Frogs, Badgers, Woolly Mammoths, and Why You Need Them!
I watched a video on YouTube recently. It was a woman who made a living building tools that don’t work. They were comedy tools, like an alarm clock that hit her with a rubber hammer. Another was the carrot chopper. Three knives hacked at some carrots, making an appalling job of it. I can’t believe she makes money with her channel, but each to their own!
The carrot chopper would work if you left it long enough. How often have you thought, in the office, ‘when they all go home, I’ll get this done’?
‘Time management’ is hard. We weren’t taught it at school. We learnt what we know about being productive mostly by watching our colleagues do it badly. Quick tips are not the answer. However, by incorporating three mindsets into your daily routine, you can make some decent headway: think frogs, badgers and woolly mammoths.
Let’s talk frogs. Time management guru Brian Tracy wrote a great book called ‘Eat that Frog’, based on Mark Twain’s quote, ‘Eat a live frog first thing in the morning and nothing worse will happen to you the rest of the day.’. In short, identify the biggest and most horrible task you need to do that day and do it first. The euphoria of having eaten your frog… immense!
Moving on. You are driving. Imagine a badger jumps out in front of you every four minutes. This is what happens to you every day at your desk. On average you receive 121 emails per day, which is one every four minutes. You can’t help but click on the email notification to see who it is from and what it is about. The impact on your productivity? Well, first you notice the email notification, then you stop what you are doing, then you click and read the email, decide whether you need to reply, maybe write and send the reply. Then when you go back to what you were doing, you have to remember where you were, start again and get back up to speed. The clock is ticking until that next email arrives.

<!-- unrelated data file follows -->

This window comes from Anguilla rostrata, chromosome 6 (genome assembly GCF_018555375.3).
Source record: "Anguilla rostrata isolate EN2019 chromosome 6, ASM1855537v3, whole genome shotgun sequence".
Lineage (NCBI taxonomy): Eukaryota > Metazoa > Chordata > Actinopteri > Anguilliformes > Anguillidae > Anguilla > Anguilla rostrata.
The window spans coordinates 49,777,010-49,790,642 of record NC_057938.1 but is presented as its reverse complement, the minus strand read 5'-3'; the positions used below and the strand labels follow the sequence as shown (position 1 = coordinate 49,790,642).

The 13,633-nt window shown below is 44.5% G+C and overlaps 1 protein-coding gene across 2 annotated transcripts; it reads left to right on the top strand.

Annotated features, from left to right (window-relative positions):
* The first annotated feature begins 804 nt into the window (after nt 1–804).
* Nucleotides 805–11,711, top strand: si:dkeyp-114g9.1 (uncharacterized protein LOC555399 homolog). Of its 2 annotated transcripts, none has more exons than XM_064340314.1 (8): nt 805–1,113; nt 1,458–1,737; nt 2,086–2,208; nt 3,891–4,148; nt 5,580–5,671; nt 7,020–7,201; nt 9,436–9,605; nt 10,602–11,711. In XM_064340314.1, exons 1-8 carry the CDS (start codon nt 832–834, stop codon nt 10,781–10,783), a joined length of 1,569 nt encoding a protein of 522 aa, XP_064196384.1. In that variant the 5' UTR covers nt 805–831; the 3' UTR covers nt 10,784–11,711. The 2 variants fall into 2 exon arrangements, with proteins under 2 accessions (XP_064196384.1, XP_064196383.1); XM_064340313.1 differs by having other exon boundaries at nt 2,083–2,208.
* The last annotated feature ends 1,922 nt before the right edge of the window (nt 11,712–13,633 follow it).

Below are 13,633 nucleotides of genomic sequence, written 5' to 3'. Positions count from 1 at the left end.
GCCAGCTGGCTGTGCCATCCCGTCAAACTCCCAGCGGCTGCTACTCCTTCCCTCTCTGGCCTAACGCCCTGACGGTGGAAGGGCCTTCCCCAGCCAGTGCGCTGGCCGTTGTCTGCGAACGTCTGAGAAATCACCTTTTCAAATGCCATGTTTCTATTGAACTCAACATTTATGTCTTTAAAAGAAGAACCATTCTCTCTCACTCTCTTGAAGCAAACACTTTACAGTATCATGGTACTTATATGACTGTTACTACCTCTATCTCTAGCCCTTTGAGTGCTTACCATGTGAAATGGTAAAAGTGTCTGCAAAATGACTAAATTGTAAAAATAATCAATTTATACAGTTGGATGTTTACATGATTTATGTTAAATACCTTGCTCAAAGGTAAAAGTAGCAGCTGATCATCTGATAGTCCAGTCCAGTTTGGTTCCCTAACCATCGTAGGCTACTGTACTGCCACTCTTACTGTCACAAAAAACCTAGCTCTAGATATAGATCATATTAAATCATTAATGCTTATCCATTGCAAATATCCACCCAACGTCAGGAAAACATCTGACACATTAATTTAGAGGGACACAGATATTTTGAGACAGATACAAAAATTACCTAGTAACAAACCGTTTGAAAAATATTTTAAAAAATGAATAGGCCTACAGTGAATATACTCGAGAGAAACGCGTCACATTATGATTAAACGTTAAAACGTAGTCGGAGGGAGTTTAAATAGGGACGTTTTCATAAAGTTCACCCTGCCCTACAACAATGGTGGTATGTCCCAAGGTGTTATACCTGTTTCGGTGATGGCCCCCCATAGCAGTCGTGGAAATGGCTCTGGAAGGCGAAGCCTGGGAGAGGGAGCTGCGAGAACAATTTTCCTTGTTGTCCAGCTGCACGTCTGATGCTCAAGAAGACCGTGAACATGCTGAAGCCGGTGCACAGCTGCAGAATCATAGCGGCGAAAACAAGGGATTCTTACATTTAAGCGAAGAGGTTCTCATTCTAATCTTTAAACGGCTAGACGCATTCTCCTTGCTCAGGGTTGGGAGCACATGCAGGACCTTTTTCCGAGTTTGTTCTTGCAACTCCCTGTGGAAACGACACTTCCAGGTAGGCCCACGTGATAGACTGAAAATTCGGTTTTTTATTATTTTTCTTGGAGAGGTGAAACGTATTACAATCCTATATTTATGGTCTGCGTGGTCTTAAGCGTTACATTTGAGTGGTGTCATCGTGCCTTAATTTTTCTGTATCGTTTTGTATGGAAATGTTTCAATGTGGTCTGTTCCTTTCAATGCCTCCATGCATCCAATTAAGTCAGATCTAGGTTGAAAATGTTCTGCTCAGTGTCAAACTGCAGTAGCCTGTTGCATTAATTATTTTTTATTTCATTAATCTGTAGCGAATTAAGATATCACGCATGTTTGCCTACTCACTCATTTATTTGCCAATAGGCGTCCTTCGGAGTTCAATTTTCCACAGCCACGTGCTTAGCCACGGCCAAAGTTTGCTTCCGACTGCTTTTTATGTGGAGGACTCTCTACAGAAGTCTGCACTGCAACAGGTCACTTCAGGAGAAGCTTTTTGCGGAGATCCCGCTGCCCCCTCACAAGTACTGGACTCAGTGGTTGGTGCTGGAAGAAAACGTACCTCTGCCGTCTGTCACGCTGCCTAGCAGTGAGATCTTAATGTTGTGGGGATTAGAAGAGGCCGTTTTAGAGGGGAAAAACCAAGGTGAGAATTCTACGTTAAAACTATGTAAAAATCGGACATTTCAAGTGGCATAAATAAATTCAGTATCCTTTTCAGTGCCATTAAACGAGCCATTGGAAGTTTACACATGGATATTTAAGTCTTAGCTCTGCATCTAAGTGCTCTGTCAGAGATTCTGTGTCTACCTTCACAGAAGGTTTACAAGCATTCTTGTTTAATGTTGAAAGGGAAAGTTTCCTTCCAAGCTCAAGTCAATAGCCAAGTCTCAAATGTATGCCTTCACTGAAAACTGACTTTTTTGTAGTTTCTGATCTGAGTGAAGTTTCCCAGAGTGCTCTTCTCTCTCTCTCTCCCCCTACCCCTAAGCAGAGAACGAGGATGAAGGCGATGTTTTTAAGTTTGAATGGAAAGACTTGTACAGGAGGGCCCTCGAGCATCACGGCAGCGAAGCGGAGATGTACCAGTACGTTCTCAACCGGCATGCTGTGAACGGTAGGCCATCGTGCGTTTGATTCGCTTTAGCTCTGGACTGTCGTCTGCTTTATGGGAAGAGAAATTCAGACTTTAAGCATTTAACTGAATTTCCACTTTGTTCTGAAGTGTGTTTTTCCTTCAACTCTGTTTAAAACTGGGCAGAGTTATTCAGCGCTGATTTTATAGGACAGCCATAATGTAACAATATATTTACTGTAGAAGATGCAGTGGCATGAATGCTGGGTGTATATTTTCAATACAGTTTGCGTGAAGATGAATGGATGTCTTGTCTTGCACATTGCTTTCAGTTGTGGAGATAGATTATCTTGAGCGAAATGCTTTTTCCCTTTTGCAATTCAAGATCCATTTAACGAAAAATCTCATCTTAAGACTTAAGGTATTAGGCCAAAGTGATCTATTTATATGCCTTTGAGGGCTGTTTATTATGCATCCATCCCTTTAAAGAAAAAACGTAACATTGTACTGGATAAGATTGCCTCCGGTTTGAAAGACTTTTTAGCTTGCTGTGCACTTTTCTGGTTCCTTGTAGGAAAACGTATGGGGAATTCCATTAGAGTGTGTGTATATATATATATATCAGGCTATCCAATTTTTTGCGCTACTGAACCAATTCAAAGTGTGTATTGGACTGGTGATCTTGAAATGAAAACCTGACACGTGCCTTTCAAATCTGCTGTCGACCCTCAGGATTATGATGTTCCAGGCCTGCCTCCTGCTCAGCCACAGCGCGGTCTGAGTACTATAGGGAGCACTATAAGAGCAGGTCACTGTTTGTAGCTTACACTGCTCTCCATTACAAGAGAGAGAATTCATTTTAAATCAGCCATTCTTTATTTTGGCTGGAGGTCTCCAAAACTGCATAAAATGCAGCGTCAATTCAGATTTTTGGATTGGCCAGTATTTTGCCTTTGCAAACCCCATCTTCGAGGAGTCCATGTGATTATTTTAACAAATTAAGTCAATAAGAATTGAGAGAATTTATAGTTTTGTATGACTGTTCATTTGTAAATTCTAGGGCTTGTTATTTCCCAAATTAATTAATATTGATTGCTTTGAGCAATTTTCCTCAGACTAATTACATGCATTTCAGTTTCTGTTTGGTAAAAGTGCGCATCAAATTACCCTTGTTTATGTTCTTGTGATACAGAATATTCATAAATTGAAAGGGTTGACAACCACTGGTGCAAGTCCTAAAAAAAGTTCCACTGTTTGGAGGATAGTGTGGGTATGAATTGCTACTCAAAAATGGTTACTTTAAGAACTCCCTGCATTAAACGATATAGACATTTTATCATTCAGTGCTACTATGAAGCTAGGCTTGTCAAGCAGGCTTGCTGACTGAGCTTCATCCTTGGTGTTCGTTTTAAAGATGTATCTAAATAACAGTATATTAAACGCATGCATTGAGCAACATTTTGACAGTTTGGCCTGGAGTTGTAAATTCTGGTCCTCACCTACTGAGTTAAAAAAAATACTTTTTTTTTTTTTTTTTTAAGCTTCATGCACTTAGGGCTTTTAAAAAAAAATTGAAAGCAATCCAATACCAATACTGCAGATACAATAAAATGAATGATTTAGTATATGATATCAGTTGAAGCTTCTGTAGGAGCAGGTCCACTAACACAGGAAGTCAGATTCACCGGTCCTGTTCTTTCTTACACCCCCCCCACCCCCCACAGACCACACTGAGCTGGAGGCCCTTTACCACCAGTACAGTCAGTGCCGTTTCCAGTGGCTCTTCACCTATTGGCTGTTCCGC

Woolly mammoths are the easiest of our three. Don’t write big horrible tasks on your to do list, like Bridget Jones did – ‘sort life’. Instead, write the first practical and simple action to get the task moving because then the ‘snowball will roll down the hill’. Instead of ‘Move house’, write ‘Call estate agent’. The brain sees big tasks and finds anything else to do. Small tasks it likes.
Good luck with your menagerie of animals!
Written by Darren A. Smith for The Grocer.